I Wish I Could Do What You’re Doing…

I want to tell you a story about a friend of mine, someone I knew a long time ago.

We’ll call him Michael for the purposes of this story.

Michael grew up in a very traditional family with two sisters, a dad who worked, and a mom who stayed at home.

Michael excelled in school, always getting good grades and finishing near the top of his class.

Following high school, he went on to college and then graduate school, earning a masters in public policy.

His masters degree helped him secure a job with the US government, doing research on food and nutrition programs.

After years of school and putting off his dreams, Michael was excited to start his new career and start building the life that he had been envisioning.

Except the excitement didn’t last.

The job soon turned into a soul-sucking routine.

Michael would spend hours every day doing work that he found completely unfulfilling, crunching numbers in a spreadsheet or writing pointless memos.

Hours in front of a computer, stuck in a small cubicle, doing meaningless tasks, day after day, week after week.

Sure, Michael was paid well, was well-liked and respected at work, and had an active social life outside of work.

But none of that made up for this deep inner sense that he should be doing something more meaningful with his life, something that actually mattered, something that resonated with his heart and soul.

From time to time, Michael would be offered jobs at other government agencies but he couldn’t see how they’d be much different from what he was already doing – boring, mind-numbing, unfulfilling work.

At work, Michael would spend hours staring at the clock or surfing the internet, just trying to pass the time until he could be free from the drudgery for another evening or weekend.

He knew that he was wasting his life, that he had more to offer the world, that we was called to something much greater, even if he wasn’t sure what.

And then one day, Michael finally got up the courage to go into his boss’s office and let her know that he was quitting.

Michael wasn’t sure what he would do next, just that he needed to get out in order to save himself.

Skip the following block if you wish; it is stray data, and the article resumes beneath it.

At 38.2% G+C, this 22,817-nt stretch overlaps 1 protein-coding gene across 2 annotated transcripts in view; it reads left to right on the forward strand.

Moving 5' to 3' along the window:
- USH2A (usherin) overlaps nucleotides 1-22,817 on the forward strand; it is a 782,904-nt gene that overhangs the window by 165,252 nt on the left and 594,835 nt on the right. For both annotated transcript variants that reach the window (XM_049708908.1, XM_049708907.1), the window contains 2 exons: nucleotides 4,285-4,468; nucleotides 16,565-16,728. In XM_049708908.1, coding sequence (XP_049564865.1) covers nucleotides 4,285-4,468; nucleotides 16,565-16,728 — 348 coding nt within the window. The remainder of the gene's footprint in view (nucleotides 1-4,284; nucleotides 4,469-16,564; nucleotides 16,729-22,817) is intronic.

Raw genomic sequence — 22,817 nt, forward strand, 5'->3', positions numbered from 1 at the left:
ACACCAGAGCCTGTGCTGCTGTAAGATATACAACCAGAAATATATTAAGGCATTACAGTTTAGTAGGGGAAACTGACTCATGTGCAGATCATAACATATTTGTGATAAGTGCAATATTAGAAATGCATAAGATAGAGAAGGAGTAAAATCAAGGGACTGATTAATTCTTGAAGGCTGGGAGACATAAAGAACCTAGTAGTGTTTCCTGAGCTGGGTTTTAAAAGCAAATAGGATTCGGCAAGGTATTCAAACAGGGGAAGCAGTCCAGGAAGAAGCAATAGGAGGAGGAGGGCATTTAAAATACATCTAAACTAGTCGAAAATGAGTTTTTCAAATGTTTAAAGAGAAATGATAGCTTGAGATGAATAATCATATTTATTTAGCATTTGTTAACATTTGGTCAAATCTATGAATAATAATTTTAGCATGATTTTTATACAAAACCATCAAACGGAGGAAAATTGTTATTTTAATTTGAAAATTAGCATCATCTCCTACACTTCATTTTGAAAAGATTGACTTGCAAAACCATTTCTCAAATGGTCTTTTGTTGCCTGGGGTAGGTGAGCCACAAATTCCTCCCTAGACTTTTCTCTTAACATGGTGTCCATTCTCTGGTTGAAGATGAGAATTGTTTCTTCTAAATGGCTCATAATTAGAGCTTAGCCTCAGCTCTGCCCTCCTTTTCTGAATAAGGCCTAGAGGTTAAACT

Because Michael was so well-liked at work, when his boss sent out saying that he was quitting, it sent shock waves through the organization.

Co-worker after co-worker came up to Michael’s desk and uttered the following words to him:

“I wish I could do what you’re doing”.

Think about those words for a moment.

Think about what those words imply.

Here are all these people, coming up to Michael and essentially telling him “I want out too. But I’m not willing to take the necessary risks. I’d rather play it safe and give up my dreams”.

How sad is that?

Now, there’s one VERY important detail of the story that I haven’t told you yet.

Can you guess what it is?

Micheal isn’t the real first name of my friend.

It’s his middle name.

Michael is me.

The story I just told you in MY STORY.

The story I told you happened over a decade ago and I can STILL picture my co-workers coming up to me and saying: “I wish I could do what you’re doing.”

I don’t want you to be like my former co-workers saying “I wish I could.”

So if you’re ready to get out of your soul-sucking job and reclaim your life, then apply for a complimentary discovery session below.


**Book Your Discovery Session Now**

If you’d like my help in getting out of your soul-sucking job and reclaiming your life, I’d like to invite your to apply for a complimentary discovery session

Just click the button below, fill out the application, and we’ll schedule a time to talk. 

Ed Herzog

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This Post Has 4 Comments

  1. I love this! I have started to really listen to my soul and stop living my life on auto pilot. I have this amazing feeling that my life has gone from black and white to vivid color. I’m looking forward to seeing what incredible things you will do in 2016, too. And I’ll be checking in here to get a kick in the pants when I need it!

  2. LOVE it! It is so important to follow your dreams. Maybe not everyone can take the giant leap of faith, but a whole lot of baby steps, over time, add up to the giant leap of faith, too.

    1. Thanks Diana! And I agree completely. I understand that people get stuck in situations (work or otherwise) that they don’t want to be in and that it’s hard to leave because of prior responsibilities. But as you say, with baby steps, lots of things are possible!

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